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David Bresch and Andreas Spiegel

05 June 2012
David Bresch and Andreas Spiegel

David Bresch, Head of Sustainability, Swiss Rewrites for us about climate adaptation, ahead of his live Twitter Q&A - the highlights of which you can see below.

David writes:

An estimated 3.4 billion people are threatened by storms, floods, drought and other natural hazards, most of them in the developing world. Climate change could put at risk many more. Innovative insurance solutions can strengthen climate resilience and protect communities against the rising costs of climate change.

Economic losses from climate-related disasters are already substantial, and they are on the rise. Insured losses alone have jumped from an annual US$5 billion to 27 billion over the last 40 years. Without further investments in adaptation, climate risks could cost some countries up to 19% of annual GDP by 2030 and set back years of development gains. While cost-effective measures could avert a large part of this damage, funds earmarked for adaptation fall far short of what is actually needed globally. The United Nations estimates that by 2030 the world should be spending an additional US$36-135 billion each year to address the effects of climate change.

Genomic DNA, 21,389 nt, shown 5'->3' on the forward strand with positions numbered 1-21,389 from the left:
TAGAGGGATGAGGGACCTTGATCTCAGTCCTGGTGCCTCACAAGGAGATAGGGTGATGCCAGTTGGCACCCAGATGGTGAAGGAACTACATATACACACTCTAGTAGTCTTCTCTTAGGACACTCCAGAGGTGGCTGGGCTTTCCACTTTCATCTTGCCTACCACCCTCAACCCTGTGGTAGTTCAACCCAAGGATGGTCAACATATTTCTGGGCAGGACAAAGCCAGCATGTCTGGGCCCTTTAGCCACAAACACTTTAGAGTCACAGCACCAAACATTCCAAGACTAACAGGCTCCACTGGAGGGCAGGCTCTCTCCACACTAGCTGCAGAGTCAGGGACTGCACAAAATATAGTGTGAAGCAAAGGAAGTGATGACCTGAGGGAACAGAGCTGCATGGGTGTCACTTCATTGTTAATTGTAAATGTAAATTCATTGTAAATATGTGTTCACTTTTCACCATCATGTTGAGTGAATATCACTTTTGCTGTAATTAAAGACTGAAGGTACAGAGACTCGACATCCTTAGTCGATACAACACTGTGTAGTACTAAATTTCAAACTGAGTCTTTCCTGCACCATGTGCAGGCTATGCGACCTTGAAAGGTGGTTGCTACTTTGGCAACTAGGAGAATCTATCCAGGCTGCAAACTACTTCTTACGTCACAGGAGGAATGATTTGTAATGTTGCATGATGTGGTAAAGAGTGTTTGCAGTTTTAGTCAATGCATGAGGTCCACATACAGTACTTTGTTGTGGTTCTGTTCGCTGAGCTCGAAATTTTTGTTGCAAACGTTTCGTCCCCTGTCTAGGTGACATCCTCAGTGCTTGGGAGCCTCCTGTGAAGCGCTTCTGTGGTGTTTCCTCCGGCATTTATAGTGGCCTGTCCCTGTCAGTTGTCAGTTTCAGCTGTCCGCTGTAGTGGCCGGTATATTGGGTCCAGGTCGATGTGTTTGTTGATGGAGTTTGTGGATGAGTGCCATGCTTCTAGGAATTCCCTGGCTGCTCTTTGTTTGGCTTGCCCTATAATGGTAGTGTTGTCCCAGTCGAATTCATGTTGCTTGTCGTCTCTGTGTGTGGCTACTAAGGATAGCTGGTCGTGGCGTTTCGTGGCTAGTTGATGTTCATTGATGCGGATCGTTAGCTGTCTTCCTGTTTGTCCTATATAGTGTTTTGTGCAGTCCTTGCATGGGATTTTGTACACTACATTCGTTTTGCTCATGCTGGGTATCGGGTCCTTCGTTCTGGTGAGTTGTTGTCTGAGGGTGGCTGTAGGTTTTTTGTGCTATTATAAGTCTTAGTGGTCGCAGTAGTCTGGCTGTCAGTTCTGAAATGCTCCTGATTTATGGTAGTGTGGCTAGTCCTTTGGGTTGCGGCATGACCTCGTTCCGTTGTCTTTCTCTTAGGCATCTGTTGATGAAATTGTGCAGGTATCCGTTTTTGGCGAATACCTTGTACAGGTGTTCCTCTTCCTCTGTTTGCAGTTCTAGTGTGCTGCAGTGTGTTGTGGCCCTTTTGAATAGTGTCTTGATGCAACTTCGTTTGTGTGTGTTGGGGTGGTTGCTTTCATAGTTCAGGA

Innovative forms of risk transfer can boost adaptation financing and make societies more climate-resilient by protecting them against the costs of the most severe weather impacts. Decision makers must consider the facts when devising a risk management strategy, and insurance plays a key role in making it both affordable and effective.

Efficient allocation of financial resources is essential to manage the growing threats of climate change, and insurance is a powerful tool in achieving this. It protects communities against catastrophic losses and, by putting a price tag on risks, provides a strong incentive to invest in adaptation measures that promise to yield net economic rewards.

With low administrative costs and fast payouts, index insurance or parametric covers offer an attractive alternative to traditional insurance policies. Their benefits could be particularly far-reaching in developing countries where financial resources are scarce and the effects of natural disasters fierce.

Studies on the economics of climate adaptation in different regions exemplify how climate adaptation works in action. Emerging countries can reduce local climate risks by combining prevention and risk transfer measures. Swiss Re's solutions show how climate risks can be transferred away from public budgets to the commercial insurance market, thus pre-financing disaster recovery efforts.


During our live Twitter Q&A on June 5, 2012 with Swiss Re's, Dr. David Bresch, Head Sustainability and Political Risk Management and Andreas Spiegel, Senior Climate Change Advisor, David said Swiss Re are working 'closely' with government and industry to keep climate adaptation on the global agenda. Here are some of the highlights from that session.



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